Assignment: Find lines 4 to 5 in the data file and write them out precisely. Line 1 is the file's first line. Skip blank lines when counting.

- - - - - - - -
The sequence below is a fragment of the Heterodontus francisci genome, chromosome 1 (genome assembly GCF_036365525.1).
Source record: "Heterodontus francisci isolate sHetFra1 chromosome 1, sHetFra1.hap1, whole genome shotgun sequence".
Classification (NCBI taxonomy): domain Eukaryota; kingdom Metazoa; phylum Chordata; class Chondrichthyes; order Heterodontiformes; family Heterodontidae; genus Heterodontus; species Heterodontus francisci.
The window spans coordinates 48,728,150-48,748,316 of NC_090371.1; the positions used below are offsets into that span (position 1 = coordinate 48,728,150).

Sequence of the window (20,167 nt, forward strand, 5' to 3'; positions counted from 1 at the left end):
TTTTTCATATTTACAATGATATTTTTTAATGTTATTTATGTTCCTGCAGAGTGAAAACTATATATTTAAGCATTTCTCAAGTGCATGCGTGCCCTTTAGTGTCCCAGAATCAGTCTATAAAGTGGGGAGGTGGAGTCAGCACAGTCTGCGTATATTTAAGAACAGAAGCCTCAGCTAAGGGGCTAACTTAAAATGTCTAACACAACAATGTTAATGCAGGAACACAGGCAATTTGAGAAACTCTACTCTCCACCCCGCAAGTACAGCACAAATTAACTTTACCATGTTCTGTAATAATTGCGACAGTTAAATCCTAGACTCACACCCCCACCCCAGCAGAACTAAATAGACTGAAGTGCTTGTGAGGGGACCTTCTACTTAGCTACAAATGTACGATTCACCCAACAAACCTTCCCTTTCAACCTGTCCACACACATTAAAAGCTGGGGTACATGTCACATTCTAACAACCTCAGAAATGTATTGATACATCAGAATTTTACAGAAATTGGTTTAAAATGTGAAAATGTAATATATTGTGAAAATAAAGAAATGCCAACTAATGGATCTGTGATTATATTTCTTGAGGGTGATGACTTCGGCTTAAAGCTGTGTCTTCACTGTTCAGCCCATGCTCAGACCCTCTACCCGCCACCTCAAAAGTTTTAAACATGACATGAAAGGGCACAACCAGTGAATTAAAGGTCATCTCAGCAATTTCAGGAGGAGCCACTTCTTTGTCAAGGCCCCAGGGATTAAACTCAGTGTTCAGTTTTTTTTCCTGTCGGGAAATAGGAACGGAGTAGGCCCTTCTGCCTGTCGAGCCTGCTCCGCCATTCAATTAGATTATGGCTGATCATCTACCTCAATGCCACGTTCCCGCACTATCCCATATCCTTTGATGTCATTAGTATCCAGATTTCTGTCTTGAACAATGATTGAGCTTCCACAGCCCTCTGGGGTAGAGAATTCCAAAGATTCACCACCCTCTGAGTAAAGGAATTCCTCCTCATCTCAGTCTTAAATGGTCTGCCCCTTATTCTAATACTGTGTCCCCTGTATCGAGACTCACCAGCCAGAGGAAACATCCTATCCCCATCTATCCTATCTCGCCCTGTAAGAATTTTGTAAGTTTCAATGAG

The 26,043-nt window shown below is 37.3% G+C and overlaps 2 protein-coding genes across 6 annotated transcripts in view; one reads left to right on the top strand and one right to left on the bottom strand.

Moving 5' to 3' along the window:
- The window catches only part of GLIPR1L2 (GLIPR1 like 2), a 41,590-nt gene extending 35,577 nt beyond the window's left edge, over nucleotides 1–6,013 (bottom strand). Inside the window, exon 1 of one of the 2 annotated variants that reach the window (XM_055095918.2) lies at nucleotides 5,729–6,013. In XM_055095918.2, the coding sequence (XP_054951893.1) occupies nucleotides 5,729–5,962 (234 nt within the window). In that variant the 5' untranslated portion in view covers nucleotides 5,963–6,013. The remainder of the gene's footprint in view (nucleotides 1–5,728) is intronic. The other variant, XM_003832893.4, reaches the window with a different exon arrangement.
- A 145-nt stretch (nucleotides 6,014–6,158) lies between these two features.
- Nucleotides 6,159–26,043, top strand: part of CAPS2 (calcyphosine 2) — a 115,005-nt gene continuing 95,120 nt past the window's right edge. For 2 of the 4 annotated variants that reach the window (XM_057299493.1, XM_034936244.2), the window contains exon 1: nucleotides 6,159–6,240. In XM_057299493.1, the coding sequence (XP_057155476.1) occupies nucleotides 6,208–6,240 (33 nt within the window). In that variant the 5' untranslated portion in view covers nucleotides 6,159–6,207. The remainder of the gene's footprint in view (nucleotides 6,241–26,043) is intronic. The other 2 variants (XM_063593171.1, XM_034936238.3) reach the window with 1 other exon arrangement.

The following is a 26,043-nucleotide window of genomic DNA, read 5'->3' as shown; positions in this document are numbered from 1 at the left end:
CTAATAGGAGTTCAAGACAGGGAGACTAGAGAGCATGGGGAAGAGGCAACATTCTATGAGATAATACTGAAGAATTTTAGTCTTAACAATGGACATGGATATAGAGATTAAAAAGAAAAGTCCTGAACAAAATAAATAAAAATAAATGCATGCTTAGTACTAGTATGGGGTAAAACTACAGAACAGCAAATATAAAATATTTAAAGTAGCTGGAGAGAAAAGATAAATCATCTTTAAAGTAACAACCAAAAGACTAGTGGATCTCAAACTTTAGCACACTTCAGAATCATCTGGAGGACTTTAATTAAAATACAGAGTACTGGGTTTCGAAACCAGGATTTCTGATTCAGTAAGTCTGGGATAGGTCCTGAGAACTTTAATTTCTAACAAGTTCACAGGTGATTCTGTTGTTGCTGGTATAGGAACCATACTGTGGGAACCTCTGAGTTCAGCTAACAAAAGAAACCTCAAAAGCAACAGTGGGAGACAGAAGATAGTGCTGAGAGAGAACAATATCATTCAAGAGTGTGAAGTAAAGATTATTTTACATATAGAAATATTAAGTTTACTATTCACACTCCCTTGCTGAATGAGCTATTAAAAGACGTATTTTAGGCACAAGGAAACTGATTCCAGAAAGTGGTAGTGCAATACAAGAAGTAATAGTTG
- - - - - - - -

The window spans coordinates 48,728,150-48,748,316 of NC_090371.1; the positions used below are offsets into that span (position 1 = coordinate 48,728,150).

Sequence of the window (20,167 nt, forward strand, 5' to 3'; positions counted from 1 at the left end):